ALDIE, Va., January 21, 2013-Paratext™ is pleased to announce that it has recently signed an agreement with Data-Planet™to index an extensive collection of Data-Planet DataSheets within Public Documents Masterfile™ (PDM). Libraries who subscribe to both properties will link directly from […]
Search Public Documents Masterfile:
About Public Documents Masterfile
Public Documents Masterfile makes quality primary research easier. It enables a single search for indexes and records for over 200 years of U.S. Federal government information.
The database contains detailed cumulative index content from 26 sources. Search contemporary documents alongside historical ones. It covers materials directly related to politics and government alongside materials in the physical sciences, technology, law, agriculture, and the social sciences.
Public Documents Masterfile is a unique resource for government information librarians. Moreover, it is designed by people who know the idiosyncrasies of historical finding tools and how to bring them together via a seamless interface.
Public Documents Masterfile saves me about 100 hours a year just in finding SuDoc numbers.
By aggregating all the major historical and current indexes to federal documents into one product, Paratext has created an unrivaled tool for comprehensive bibliographic access to US government publications. Public Documents Masterfile addresses this need, and greatly simplifies the process.
Ebola is one of the most deadly viruses ever discovered – a hemorrhagic virus that can cause lethal organ failures in seven to 16 days after infection.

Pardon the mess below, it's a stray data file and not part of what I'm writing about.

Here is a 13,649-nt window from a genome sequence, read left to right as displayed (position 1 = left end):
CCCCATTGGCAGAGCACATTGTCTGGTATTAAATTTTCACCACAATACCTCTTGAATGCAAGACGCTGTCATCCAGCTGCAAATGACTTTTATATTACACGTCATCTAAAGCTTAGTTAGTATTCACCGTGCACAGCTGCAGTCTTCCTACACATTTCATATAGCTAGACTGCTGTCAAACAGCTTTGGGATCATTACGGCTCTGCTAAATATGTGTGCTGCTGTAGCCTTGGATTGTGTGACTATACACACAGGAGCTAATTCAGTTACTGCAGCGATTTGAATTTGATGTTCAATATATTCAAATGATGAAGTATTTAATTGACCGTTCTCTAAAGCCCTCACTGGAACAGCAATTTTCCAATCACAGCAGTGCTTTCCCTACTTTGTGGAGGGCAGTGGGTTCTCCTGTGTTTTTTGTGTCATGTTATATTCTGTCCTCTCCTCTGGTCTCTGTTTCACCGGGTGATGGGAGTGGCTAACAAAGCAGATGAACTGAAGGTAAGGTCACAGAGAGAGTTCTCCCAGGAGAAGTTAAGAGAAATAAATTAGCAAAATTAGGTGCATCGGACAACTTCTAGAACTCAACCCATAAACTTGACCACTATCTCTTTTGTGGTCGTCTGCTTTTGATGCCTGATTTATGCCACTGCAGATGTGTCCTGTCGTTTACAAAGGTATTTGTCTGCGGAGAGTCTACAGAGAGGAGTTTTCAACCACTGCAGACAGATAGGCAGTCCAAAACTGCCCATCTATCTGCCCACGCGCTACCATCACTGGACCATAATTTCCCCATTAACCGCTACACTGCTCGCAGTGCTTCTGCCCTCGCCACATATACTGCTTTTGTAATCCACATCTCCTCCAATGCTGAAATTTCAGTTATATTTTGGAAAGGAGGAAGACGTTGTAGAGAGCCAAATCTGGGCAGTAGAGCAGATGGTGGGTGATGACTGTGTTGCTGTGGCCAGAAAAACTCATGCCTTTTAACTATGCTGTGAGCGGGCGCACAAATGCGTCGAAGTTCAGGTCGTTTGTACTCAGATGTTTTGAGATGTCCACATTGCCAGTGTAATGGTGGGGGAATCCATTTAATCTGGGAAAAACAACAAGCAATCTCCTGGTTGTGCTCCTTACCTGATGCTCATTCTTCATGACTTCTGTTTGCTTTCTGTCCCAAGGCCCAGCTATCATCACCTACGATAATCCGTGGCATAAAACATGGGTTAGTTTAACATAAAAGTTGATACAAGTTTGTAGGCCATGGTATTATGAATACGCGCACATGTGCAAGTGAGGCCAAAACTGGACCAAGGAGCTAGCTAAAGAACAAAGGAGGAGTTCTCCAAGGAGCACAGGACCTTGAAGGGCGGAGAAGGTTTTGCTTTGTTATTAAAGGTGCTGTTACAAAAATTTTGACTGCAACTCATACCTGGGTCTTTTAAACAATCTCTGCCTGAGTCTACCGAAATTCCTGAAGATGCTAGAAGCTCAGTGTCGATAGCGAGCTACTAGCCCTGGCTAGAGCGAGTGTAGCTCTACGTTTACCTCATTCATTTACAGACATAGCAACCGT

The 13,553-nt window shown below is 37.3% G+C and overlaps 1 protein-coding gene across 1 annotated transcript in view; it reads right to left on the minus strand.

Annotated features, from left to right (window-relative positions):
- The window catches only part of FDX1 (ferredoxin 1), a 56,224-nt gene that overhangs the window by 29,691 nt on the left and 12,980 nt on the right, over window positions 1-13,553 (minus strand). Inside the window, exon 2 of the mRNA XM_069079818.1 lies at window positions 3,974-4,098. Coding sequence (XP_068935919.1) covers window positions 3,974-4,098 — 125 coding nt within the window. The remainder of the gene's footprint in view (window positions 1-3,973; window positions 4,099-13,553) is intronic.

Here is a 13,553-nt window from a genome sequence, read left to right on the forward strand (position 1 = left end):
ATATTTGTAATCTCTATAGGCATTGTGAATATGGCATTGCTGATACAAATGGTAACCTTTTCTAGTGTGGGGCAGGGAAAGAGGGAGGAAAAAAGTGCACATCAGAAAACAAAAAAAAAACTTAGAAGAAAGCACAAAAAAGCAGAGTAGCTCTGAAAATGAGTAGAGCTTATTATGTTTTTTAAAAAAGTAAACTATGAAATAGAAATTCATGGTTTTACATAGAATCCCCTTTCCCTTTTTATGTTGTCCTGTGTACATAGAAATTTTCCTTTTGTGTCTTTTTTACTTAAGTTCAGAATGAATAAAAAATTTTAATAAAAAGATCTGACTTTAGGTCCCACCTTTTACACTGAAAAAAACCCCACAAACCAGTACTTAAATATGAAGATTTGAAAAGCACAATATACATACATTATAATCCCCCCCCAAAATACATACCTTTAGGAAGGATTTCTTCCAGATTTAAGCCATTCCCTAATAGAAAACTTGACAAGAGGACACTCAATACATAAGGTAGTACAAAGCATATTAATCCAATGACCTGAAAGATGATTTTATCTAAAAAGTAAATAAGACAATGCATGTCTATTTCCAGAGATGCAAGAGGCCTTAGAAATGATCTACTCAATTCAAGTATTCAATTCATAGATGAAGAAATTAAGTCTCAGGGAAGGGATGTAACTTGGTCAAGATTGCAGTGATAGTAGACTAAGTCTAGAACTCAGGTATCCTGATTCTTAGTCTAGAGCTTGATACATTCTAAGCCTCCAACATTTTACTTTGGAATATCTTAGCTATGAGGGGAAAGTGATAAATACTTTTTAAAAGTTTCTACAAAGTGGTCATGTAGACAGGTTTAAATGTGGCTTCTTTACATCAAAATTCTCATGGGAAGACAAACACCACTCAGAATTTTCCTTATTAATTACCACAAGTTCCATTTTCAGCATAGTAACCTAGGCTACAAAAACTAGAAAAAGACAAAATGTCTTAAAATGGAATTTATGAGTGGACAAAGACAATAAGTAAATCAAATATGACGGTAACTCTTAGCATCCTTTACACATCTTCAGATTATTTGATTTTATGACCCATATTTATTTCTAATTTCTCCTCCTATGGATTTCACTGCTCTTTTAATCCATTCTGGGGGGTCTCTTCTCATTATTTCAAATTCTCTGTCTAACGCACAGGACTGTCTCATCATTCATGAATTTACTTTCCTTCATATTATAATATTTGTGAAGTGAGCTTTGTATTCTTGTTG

The current outbreak of Ebola Zaire in West Africa has been the largest in recorded history. As of September 21, 2014, it has infected 6,263 and killed 2,917 of its victims, for a mortality rate of 47%, according to the Centers for Disease Control and Prevention.
With the transportation of four infected American doctors to American soil this summer, many Americans worried about the virus’s spread on our own territory. However, Ebola first appeared in the United States in Reston, Virginia in 1989.
When Ebola Reston first walked on America’s doorstep it was an unexpected event. The source came from two infected monkeys imported from the Philippines to the United States. They were caged in different rooms, and believed to have not had any previous physical contact with one another. What these monkeys ended up doing however, was passing the virus onto their American handlers.
This was the first indication for scientists that unlike every other type of Ebola studied, this stand could spread through the air. This discovery was the first of three outbreaks that occurred almost simultaneously that year.
While Ebola Reston proved pathogenic to the monkeys, the four infected humans developed no symptoms whatsoever. The only evidence proving they came in contact with the virus is from the antibodies their bodies produced.
The virus popped up again only in primates in 1990, 1992 and 1996 and has since faded away. It remained the only strain of Ebola in North America until 2014.
Ebola, first discovered in the Democratic Republic of Congo in 1976, takes its name from the Ebola River. There are four subtypes, including Reston:
- Ebola Zaire: The first strain discovered in 1976. It infected 318 people in African nations and killed 280 of them, giving it an 88% mortality rate before its most recent outbreak in 2014.
- Ebola Sudan: Also discovered in 1976, this strain has infected 761 and killed 404, with a morality rate of 53%.
- Ebola Ivory Coast: This strain was discovered in 1994. It infected a single scientist, who got the virus from the corpse of the chimpanzee he autopsied.
Every subtype but Reston can only spread via direct contact with the body fluid of an infected person. Strangely enough, Ebola Reston’s adaption to spread through the air gave it the potential to be more dangerous to humans while eliminating any chance it might harm them.
Ebola. Infectious Diseases: In Context. Ed. Brenda Wilmouth Lerner and K. Lee Lerner. Vol. 1. In Context Series. Detroit: Gale, 2008. Pg269-275. Accessed via Reference Universe 8-29-2014.
Ebola Outbreak in West Africa. Centers for Disease Control and Prevention. Atlanta: Centers for Disease Control and Prevention: 2014. Accessed 8-29-2014. http://www.cdc.gov/vhf/ebola/outbreaks/guinea/.